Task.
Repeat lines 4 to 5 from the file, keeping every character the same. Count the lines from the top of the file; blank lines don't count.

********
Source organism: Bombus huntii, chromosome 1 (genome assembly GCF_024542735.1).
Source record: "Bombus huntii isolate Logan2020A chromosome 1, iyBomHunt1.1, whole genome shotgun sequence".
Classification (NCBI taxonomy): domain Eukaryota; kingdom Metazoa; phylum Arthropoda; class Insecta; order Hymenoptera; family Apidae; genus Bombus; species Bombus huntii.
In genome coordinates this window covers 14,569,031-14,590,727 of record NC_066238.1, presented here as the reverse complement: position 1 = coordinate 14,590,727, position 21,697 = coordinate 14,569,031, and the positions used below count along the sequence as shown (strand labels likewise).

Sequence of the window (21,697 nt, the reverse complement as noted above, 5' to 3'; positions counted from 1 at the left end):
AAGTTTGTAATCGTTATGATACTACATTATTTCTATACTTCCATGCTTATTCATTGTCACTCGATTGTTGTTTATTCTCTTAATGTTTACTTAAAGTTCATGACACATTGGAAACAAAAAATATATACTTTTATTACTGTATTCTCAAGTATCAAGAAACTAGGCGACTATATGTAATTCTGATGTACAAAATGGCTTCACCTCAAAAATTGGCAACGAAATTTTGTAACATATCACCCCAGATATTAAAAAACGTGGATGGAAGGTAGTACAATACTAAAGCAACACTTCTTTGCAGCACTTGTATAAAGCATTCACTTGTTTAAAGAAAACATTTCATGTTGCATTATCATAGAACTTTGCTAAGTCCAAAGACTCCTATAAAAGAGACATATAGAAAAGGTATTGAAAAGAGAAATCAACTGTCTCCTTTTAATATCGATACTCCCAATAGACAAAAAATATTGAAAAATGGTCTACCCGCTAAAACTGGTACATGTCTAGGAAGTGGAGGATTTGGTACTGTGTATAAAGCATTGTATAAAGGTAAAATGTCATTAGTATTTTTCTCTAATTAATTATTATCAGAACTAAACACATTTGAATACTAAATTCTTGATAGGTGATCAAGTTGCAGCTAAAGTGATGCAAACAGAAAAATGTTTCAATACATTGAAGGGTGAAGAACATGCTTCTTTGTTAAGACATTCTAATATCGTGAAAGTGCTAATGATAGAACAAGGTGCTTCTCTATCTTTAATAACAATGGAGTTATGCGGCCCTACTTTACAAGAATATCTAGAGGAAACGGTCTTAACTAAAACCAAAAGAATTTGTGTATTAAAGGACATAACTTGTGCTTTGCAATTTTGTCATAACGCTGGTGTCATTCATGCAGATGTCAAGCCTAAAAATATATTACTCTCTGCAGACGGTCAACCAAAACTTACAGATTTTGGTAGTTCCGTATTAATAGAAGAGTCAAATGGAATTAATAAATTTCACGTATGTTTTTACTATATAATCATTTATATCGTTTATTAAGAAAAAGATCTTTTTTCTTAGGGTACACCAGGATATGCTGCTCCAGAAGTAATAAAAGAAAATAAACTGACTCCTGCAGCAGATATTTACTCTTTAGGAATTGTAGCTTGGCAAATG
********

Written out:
In genome coordinates this window covers 14,569,031-14,590,727 of record NC_066238.1, presented here as the reverse complement: position 1 = coordinate 14,590,727, position 21,697 = coordinate 14,569,031, and the positions used below count along the sequence as shown (strand labels likewise).

Sequence of the window (21,697 nt, the reverse complement as noted above, 5' to 3'; positions counted from 1 at the left end):